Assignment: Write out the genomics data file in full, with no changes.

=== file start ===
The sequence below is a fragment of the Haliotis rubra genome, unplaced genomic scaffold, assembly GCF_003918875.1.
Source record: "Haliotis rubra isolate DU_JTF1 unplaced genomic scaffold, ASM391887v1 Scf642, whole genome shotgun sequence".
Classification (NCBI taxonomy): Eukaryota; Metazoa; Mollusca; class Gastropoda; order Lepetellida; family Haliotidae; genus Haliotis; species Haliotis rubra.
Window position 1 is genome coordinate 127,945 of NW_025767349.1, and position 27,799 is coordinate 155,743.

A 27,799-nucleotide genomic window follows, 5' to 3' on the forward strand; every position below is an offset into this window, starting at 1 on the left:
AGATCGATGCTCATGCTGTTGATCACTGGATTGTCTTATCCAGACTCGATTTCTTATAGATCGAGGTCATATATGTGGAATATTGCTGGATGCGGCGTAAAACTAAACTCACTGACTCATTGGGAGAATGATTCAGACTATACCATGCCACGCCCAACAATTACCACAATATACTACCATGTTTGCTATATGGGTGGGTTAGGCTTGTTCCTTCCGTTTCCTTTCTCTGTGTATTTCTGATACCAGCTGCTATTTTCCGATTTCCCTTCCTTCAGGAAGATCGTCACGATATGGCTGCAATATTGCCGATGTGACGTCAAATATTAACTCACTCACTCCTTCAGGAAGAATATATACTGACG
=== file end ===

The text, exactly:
The sequence below is a fragment of the Haliotis rubra genome, unplaced genomic scaffold, assembly GCF_003918875.1.
Source record: "Haliotis rubra isolate DU_JTF1 unplaced genomic scaffold, ASM391887v1 Scf642, whole genome shotgun sequence".
Classification (NCBI taxonomy): Eukaryota; Metazoa; Mollusca; class Gastropoda; order Lepetellida; family Haliotidae; genus Haliotis; species Haliotis rubra.
Window position 1 is genome coordinate 127,945 of NW_025767349.1, and position 27,799 is coordinate 155,743.

A 27,799-nucleotide genomic window follows, 5' to 3' on the forward strand; every position below is an offset into this window, starting at 1 on the left:
AGATCGATGCTCATGCTGTTGATCACTGGATTGTCTTATCCAGACTCGATTTCTTATAGATCGAGGTCATATATGTGGAATATTGCTGGATGCGGCGTAAAACTAAACTCACTGACTCATTGGGAGAATGATTCAGACTATACCATGCCACGCCCAACAATTACCACAATATACTACCATGTTTGCTATATGGGTGGGTTAGGCTTGTTCCTTCCGTTTCCTTTCTCTGTGTATTTCTGATACCAGCTGCTATTTTCCGATTTCCCTTCCTTCAGGAAGATCGTCACGATATGGCTGCAATATTGCCGATGTGACGTCAAATATTAACTCACTCACTCCTTCAGGAAGAATATATACTGACG